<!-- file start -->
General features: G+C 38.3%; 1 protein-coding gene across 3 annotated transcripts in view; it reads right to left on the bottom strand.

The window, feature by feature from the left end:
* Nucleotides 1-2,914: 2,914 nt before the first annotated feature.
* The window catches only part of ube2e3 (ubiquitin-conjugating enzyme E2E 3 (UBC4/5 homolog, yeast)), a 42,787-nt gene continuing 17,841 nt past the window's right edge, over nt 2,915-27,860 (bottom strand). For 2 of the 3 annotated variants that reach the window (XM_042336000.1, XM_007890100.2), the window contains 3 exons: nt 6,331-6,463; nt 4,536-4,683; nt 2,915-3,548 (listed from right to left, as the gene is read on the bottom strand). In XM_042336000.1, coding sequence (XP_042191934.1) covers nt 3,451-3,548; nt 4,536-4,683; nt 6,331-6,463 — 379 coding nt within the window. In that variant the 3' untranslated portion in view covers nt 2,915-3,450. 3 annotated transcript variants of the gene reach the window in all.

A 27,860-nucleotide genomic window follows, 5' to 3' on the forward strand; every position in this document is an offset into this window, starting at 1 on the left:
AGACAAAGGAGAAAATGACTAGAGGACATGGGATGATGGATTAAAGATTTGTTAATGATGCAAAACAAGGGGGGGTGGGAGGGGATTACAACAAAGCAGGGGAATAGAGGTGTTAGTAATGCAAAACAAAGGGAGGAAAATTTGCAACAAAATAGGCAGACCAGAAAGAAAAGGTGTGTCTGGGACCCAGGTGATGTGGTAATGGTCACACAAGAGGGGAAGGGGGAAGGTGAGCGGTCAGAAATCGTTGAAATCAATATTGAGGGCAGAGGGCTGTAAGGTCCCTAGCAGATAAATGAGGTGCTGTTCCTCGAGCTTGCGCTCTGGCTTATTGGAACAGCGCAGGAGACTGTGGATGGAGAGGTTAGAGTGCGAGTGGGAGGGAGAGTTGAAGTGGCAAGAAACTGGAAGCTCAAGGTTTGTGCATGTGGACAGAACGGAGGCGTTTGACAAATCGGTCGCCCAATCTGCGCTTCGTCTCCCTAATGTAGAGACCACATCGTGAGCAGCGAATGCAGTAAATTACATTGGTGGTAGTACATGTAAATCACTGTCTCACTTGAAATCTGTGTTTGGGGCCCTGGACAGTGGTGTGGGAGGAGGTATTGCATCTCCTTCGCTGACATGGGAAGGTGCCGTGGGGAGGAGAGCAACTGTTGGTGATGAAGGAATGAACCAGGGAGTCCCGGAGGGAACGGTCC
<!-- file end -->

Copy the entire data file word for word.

General features: G+C 38.3%; 1 protein-coding gene across 3 annotated transcripts in view; it reads right to left on the bottom strand.

The window, feature by feature from the left end:
* Nucleotides 1-2,914: 2,914 nt before the first annotated feature.
* The window catches only part of ube2e3 (ubiquitin-conjugating enzyme E2E 3 (UBC4/5 homolog, yeast)), a 42,787-nt gene continuing 17,841 nt past the window's right edge, over nt 2,915-27,860 (bottom strand). For 2 of the 3 annotated variants that reach the window (XM_042336000.1, XM_007890100.2), the window contains 3 exons: nt 6,331-6,463; nt 4,536-4,683; nt 2,915-3,548 (listed from right to left, as the gene is read on the bottom strand). In XM_042336000.1, coding sequence (XP_042191934.1) covers nt 3,451-3,548; nt 4,536-4,683; nt 6,331-6,463 — 379 coding nt within the window. In that variant the 3' untranslated portion in view covers nt 2,915-3,450. 3 annotated transcript variants of the gene reach the window in all.

A 27,860-nucleotide genomic window follows, 5' to 3' on the forward strand; every position in this document is an offset into this window, starting at 1 on the left:
AGACAAAGGAGAAAATGACTAGAGGACATGGGATGATGGATTAAAGATTTGTTAATGATGCAAAACAAGGGGGGGTGGGAGGGGATTACAACAAAGCAGGGGAATAGAGGTGTTAGTAATGCAAAACAAAGGGAGGAAAATTTGCAACAAAATAGGCAGACCAGAAAGAAAAGGTGTGTCTGGGACCCAGGTGATGTGGTAATGGTCACACAAGAGGGGAAGGGGGAAGGTGAGCGGTCAGAAATCGTTGAAATCAATATTGAGGGCAGAGGGCTGTAAGGTCCCTAGCAGATAAATGAGGTGCTGTTCCTCGAGCTTGCGCTCTGGCTTATTGGAACAGCGCAGGAGACTGTGGATGGAGAGGTTAGAGTGCGAGTGGGAGGGAGAGTTGAAGTGGCAAGAAACTGGAAGCTCAAGGTTTGTGCATGTGGACAGAACGGAGGCGTTTGACAAATCGGTCGCCCAATCTGCGCTTCGTCTCCCTAATGTAGAGACCACATCGTGAGCAGCGAATGCAGTAAATTACATTGGTGGTAGTACATGTAAATCACTGTCTCACTTGAAATCTGTGTTTGGGGCCCTGGACAGTGGTGTGGGAGGAGGTATTGCATCTCCTTCGCTGACATGGGAAGGTGCCGTGGGGAGGAGAGCAACTGTTGGTGATGAAGGAATGAACCAGGGAGTCCCGGAGGGAACGGTCC